Appeal funds Spencerport food shelf - Catholic Courier

Appeal funds Spencerport food shelf

When people think of the most poverty-stricken places in the Diocese of Rochester, Spencerport probably is not on most of those mental lists. Yet there are small pockets of poverty sprinkled throughout this community, as there are in most communities, Dick Gallagher recently told the Catholic Courier.

Gallagher is one of several dozen people working through Spencerport Ecumenical Food Shelf to eradicate those pockets, or at least ease the plight of those within them. Run by the nine area churches that make up Spencerport Ecumenical Ministries, the food shelf provides emergency assistance to families struggling to put food on the table, said Gallagher, who belongs to Spencerport’s St. John the Evangelist Parish.

“We’re not as poor as (Rochester), but there are a lot of needy people out there that have very low incomes,” said Gallagher, the food shelf’s treasurer. “Those are really poor people and they’re barely getting by, and there’s a lot of unemployment. It’s all around us.”

Spencerport Ecumenical Food Shelf serves people who live within the boundaries of Spencerport Central School District, which includes pieces of Gates and Greece, and people in North Chili, said Steve Brown, chairman of the food shelf. Families are eligible to receive assistance from the food shelf once every 60 days. They don’t need to provide proof of their income to receive food, Brown said. If they consistently ask for food every 60 days, however, someone from the food shelf will contact the family to talk to them about their monthly income and expenses.

When families find they’re running out of money for food, they don’t visit the food shelf. Instead, they call the food shelf at 585-277-4917, which is a pager number. A volunteer driver then delivers food to the family within 24 hours, and sometimes in as little as 10 minutes, Brown said.

“They’ll call our pager. I call back and find out some information about the family, (such as) where they live and how many are in the family,” he said. “We have a driver that is on (call) for a week at a time. I call the driver and tell them where to go and what to bring, and they bring the food.”

Volunteers meet at the food shelf every Thursday morning to package food into units, which each contain enough food for two or four people. A typical unit for two people will contain more than 50 items, including canned fruit, vegetables, and chicken or fish; soup; peanut butter and jelly; cereal or pancake mix and syrup; ramen noodles; cake mix; 16 tea bags; and one bar of soap and two rolls of toilet paper.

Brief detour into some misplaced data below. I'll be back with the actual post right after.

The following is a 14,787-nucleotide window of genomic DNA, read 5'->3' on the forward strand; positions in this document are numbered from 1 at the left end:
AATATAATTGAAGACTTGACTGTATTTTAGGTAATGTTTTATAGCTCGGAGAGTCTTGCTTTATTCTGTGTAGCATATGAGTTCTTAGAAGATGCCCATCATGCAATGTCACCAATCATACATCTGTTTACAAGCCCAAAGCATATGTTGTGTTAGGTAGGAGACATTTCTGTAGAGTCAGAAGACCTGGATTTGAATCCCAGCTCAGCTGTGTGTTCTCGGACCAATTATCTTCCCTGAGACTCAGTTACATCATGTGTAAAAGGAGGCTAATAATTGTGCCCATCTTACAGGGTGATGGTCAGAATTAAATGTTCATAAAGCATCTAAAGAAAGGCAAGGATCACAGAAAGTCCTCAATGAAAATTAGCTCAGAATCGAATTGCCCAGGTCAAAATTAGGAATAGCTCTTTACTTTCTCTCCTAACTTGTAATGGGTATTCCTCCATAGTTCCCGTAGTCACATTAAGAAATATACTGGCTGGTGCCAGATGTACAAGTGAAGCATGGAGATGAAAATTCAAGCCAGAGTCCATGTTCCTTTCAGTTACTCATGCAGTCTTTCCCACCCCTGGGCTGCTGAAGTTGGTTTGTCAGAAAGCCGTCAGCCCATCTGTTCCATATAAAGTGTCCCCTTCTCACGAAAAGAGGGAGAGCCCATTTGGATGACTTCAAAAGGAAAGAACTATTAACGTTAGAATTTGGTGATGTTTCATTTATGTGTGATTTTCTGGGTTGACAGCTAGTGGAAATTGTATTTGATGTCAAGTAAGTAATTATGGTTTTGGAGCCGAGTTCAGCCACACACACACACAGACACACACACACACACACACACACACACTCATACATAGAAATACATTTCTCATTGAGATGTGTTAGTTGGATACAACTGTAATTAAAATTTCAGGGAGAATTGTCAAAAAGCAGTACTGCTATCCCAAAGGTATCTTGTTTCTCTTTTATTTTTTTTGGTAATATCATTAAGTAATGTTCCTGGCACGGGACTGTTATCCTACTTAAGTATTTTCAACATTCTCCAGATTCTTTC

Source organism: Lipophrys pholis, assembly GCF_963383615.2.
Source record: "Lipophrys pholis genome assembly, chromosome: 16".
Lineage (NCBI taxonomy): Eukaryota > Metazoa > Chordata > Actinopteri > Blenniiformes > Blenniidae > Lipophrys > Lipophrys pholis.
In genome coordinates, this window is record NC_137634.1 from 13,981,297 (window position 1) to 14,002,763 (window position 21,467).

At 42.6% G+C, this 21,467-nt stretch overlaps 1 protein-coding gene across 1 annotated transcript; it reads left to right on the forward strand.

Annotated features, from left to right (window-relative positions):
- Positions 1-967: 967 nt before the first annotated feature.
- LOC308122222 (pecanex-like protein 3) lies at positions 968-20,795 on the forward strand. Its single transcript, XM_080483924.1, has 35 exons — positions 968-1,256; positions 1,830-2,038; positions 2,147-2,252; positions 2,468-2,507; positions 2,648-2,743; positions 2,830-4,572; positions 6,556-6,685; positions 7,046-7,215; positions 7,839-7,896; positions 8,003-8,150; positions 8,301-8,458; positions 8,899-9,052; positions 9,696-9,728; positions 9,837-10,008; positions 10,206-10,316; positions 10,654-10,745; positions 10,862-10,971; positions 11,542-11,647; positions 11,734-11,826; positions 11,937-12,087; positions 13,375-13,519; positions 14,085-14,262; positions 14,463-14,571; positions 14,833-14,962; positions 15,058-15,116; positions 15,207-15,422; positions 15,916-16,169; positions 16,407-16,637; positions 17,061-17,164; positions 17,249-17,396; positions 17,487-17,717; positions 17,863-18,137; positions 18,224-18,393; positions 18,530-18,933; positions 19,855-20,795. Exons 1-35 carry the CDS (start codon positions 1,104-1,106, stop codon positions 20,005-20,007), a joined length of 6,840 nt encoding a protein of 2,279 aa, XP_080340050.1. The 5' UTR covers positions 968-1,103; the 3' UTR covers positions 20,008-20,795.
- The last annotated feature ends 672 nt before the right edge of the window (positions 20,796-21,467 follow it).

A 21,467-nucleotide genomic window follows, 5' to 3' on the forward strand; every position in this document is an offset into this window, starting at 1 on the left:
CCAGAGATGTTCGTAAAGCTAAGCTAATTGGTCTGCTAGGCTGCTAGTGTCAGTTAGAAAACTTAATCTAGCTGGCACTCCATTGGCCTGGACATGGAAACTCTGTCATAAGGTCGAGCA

“Everyone gets pretty much the same food. No one can ask for things,” Brown said.

Food shelves that allow clients to visit and pick out their own items seem to run out of the more popular or expensive items quickly, while less popular items may sit on the shelf for a long time, Brown observed. The delivery system also allows drivers to verify that recipients are residents of Spencerport or North Chili, he said.

The prepackaged unit system also allows Spencerport Ecumenical Food Shelf to function efficiently, Brown added. Since these units are packaged ahead of time, drivers simply have to pick them up and bring them to the waiting family.

The food shelf doesn’t distribute perishable food items, Gallagher noted. Instead, it provides Wegman’s gift cards so the family members can pick out what they want to eat. A family of four usually will receive $35 in Wegman’s gift cards, Brown said.

Last year, the food shelf purchased many of those gift cards with the help of a $900 Hunger Relief grant it received. These grants are partially funded using proceeds from the annual Catholic Courier/Catholic Charities Christmas Appeal. The appeal, now in its 40th year, raises money for the emergency funds of various Catholic Charities offices and other affiliated agencies throughout the diocese.

The grant came in especially handy because Spencerport Ecumenical Food Shelf now spends about $100 more than normal every month or two on gift cards,” Gallagher said.

“The economy is bad, and we’re seeing a lot of calls,” he remarked.

Indeed, the recession has increased the local demand for food assistance, Brown added. The food shelf has 140 active families on its list of food recipients, and lately volunteer drivers have been making between eight and 10 deliveries a week.

“In the last year we got tons of new families,” Brown said. “The calls have gone up drastically in the last year. Even in the last month or two it’s gone up.”

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